Employment Law Report
NLRB Member Confirmation Battles–January 2001–January 2009
Currently, there is controversy over the U.S. Senate’s lack of action in confirming President Obama’s nominees to be members of the five-person National Labor Relations Board (NLRB). Since the end of December, 2007, the NLRB has been operating with only two Members (instead of five). The issue of whether this constitutes a proper quorum under the National Labor Relations Act (NLRA) is currently before the U.S. Supreme Court.
AFL-CIO President Richard Trumka has accused Senate Republicans of attempting to interfere with worker protections under the NLRA by not allowing up or down votes in the Senate on President Obama’s nominees. The impression left is that all the problems at the NLRB are the fault of Senate Republicans.
However, one look at the NLRB’s website tells another story. During the eight (8) years President George W. Bush was in office, the Senate did not have a very good record of approving Bush’s NLRB nominees and he had to resort to recess appointments.
During the period 2001 through 2006, the Republicans never had a cloture-proof majority of 60 in the Senate. In 2006, the Democrats gained control of the Senate and maintained that control through the end of Bush’s presidency. The following persons served on the NLRB during the Bush administration.
Peter J. Hurtgen, a Republican, had been confirmed by the Senate in 1997 for a term ending in August, 2001. President Bush gave him a recess appointment in August, 2001, which ended in August, 2002.
Wilma B. Liebman, a Democrat, was confirmed by the Senate in 1997, 2002, and 2006, and designated by President Obama as Chairman in early 2009. Her term expires in 2011.
Dennis P. Walsh, a Democrat, was confirmed by the Senate in 2002 for term that expired on in 2004. In early January, 2006, he was granted a recess appointment by President Bush that expired in December, 2007.
Michael J. Bartlett, a Republican, served under a recess appointment by President Bush from January through almost the end of November, 2002.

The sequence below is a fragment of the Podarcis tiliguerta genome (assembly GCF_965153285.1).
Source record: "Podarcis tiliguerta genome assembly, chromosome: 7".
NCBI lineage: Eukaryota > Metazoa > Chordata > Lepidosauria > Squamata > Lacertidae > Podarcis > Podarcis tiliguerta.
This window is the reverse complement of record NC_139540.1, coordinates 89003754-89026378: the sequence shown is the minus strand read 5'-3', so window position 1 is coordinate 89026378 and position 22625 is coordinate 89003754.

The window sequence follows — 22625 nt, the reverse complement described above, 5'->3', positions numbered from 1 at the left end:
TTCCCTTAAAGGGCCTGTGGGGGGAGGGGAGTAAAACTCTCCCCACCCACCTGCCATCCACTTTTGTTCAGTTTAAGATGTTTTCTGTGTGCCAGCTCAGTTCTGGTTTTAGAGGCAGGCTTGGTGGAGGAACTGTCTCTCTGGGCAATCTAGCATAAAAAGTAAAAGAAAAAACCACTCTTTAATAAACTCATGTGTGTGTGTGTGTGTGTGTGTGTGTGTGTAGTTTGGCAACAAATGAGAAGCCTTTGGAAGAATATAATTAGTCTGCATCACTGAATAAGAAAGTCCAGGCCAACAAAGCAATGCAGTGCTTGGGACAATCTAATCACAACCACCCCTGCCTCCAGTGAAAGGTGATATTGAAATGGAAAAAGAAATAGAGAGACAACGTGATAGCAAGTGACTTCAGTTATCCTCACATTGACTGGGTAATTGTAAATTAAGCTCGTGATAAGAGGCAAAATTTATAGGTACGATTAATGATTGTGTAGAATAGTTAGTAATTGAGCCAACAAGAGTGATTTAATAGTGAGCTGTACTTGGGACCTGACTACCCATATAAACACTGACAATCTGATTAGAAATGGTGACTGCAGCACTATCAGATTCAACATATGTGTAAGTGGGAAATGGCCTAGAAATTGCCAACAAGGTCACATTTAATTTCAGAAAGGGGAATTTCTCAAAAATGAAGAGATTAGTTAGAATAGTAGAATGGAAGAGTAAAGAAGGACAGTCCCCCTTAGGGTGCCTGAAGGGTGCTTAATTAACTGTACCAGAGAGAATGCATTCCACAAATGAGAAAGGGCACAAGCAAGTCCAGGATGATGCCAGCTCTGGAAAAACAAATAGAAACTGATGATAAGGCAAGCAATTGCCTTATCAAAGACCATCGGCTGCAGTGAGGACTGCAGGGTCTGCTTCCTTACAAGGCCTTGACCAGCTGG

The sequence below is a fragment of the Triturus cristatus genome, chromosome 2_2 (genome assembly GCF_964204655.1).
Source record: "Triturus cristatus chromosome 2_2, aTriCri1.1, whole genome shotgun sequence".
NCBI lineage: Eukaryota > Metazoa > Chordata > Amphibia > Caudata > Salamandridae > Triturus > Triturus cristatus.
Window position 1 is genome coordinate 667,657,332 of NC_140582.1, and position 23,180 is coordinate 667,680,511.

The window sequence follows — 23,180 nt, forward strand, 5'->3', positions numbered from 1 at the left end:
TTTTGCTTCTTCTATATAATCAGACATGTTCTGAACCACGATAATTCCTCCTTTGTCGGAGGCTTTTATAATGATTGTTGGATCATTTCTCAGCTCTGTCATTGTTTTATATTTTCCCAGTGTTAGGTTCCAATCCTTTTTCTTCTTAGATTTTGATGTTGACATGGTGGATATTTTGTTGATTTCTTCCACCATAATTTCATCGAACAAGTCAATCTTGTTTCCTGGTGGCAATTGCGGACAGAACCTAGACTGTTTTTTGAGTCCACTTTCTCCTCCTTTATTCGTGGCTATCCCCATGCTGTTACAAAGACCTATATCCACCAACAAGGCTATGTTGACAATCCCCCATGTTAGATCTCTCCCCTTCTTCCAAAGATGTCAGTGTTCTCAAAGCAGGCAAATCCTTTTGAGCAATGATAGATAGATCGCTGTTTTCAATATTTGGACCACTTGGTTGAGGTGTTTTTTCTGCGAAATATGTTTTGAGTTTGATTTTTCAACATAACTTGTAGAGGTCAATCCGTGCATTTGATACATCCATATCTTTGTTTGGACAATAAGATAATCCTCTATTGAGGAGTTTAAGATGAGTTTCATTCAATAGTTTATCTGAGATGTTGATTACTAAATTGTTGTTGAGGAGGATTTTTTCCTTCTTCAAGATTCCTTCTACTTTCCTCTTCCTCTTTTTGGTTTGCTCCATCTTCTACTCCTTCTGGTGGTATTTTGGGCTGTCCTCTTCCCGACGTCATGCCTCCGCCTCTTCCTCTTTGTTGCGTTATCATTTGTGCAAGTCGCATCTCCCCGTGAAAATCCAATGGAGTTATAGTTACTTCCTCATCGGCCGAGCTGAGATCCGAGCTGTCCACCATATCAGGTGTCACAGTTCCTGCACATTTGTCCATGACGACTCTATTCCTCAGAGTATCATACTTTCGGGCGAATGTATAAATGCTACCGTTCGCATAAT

William B. Cowan, a Republican, served under a recess appointment by President Bush from January through almost the end of November, 2002.
R. Alexander Acosta, a Republican, was confirmed by the Senate in 2002 for a term that expired in August, 2003.
Robert J. Battista, a Republican, was confirmed in 2002 and his term expired in December, 2007. He served as Chairman during his time on the NLRB.
Peter C. Schaumber, a Republican, was confirmed by the Senate in 2002 and his first term expired in 2005. He then served a recess appointment until confirmed by the Senate for a second term in August, 2006, that expires in August, 2010. He was designated Chairman by President Bush in March, 2008, and served as such until Member Liebman was designated Chairman in early 2009 by President Obama.
Ronald E. Meisburg, a Republican, served a recess appointment from January to December 8, 2004, and currently serves until August, 2010, as NLRB General Counsel.
Peter N. Kirsanow, a Republican, served a recess appointment by President Bush from January, 2006, through December, 2007.
Most of those who served recess appointments throughout Bush’s term were nominated by President Bush but were not confirmed by the Senate.
In the fall, 2006, the Democrats gained control of the Senate. Although President Bush nominated a number of persons to serve on the NLRB so as to fill out the five-member board, some of whom had previously served including one Democrat, Dennis P. Walsh, the Senate Democrats blocked those appointments and, beginning in December, 2007, refused to recess the Senate. Thus, President Bush was deprived of his ability to even make recess appointments to the NLRB. During that time, some unions even picketed the NLRB’s headquarters in Washington, D.C. calling for an “NLRB shutdown.”
The last confirmations of NLRB nominees occured in August, 2006. Effectively beginning in the Fall, 2006 through January 19, 2009, the Democratic majority in the Senate prevented President Bush from appointing members to the NLRB and it had to function with only two members after December, 2007.